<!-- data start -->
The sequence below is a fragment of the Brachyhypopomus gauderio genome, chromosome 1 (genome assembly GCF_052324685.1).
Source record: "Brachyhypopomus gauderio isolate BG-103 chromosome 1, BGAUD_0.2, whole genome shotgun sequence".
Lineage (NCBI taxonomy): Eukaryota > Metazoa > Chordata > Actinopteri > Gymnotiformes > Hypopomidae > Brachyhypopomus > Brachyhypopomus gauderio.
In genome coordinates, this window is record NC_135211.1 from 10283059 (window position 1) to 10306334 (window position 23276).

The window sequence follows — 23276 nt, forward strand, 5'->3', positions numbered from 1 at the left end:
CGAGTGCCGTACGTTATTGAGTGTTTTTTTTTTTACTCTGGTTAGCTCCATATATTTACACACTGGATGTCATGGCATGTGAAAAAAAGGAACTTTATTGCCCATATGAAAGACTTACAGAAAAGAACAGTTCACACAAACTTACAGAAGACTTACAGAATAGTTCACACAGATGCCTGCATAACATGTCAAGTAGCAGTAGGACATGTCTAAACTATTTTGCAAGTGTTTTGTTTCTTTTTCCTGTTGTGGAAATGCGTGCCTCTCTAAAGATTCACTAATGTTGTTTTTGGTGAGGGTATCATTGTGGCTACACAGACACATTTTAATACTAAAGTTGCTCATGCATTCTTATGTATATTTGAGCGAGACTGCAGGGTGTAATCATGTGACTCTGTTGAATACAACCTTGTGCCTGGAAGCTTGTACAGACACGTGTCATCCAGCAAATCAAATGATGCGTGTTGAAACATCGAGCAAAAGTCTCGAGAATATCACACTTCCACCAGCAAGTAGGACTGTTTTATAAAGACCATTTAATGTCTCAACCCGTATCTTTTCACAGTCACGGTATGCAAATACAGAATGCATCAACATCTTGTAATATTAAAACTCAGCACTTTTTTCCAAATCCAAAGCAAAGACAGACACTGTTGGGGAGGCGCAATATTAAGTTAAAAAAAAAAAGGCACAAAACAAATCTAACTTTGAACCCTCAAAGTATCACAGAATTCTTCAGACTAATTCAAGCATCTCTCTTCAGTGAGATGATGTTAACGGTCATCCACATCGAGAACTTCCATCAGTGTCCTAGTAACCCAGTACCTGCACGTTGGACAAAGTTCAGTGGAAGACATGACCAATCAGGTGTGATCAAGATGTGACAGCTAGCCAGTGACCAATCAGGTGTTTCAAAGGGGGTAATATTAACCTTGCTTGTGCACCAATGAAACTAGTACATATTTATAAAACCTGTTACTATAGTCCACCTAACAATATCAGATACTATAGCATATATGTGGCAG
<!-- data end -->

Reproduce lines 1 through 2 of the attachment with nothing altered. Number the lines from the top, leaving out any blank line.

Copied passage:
The sequence below is a fragment of the Brachyhypopomus gauderio genome, chromosome 1 (genome assembly GCF_052324685.1).
Source record: "Brachyhypopomus gauderio isolate BG-103 chromosome 1, BGAUD_0.2, whole genome shotgun sequence".